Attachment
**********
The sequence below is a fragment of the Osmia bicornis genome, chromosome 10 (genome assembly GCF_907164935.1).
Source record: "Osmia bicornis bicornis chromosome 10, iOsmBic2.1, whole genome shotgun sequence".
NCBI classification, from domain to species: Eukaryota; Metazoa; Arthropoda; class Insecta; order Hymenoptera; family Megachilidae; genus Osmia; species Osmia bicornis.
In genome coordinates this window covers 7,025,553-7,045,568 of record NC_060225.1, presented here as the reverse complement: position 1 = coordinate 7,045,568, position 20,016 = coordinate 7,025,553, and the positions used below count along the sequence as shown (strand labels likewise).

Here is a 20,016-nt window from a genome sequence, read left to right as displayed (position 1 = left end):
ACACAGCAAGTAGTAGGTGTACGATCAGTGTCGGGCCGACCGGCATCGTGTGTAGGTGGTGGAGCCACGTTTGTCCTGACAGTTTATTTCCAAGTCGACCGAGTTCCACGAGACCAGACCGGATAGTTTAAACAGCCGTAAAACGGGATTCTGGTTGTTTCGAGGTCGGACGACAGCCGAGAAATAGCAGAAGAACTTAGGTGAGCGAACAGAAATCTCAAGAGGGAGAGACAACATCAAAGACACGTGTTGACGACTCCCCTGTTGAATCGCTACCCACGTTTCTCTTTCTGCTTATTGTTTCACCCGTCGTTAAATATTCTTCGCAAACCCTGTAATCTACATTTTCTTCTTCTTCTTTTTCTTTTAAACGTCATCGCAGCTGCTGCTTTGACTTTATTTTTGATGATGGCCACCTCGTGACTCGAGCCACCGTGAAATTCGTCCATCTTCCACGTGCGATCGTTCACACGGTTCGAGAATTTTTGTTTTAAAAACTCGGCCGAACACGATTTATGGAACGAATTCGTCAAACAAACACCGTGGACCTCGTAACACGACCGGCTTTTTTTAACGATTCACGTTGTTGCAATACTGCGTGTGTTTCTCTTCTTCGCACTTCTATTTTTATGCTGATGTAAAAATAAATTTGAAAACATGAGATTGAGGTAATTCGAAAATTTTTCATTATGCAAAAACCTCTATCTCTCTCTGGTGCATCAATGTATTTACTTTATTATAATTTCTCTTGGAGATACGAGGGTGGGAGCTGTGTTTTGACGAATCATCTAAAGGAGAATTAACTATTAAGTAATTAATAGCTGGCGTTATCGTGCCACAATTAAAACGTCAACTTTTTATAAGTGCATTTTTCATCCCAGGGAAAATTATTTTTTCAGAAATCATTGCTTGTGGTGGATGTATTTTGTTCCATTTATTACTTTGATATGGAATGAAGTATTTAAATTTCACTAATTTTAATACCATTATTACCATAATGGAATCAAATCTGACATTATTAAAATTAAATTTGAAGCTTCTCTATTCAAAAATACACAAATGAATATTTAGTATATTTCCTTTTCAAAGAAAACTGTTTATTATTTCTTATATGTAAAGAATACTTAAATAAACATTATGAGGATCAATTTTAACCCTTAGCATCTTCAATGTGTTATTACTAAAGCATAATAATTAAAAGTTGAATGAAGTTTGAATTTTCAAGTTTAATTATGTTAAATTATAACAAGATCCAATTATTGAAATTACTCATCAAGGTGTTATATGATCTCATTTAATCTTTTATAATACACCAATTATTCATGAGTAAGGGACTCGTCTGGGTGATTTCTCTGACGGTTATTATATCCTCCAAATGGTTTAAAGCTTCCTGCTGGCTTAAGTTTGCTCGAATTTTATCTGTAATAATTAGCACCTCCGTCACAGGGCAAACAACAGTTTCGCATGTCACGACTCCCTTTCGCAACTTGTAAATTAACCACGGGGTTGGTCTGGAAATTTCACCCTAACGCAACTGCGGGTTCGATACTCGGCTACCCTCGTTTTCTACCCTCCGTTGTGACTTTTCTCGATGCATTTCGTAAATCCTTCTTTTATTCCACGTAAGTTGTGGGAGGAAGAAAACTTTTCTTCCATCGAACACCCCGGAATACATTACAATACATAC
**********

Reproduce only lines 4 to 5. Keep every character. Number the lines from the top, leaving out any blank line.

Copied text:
In genome coordinates this window covers 7,025,553-7,045,568 of record NC_060225.1, presented here as the reverse complement: position 1 = coordinate 7,045,568, position 20,016 = coordinate 7,025,553, and the positions used below count along the sequence as shown (strand labels likewise).

Here is a 20,016-nt window from a genome sequence, read left to right as displayed (position 1 = left end):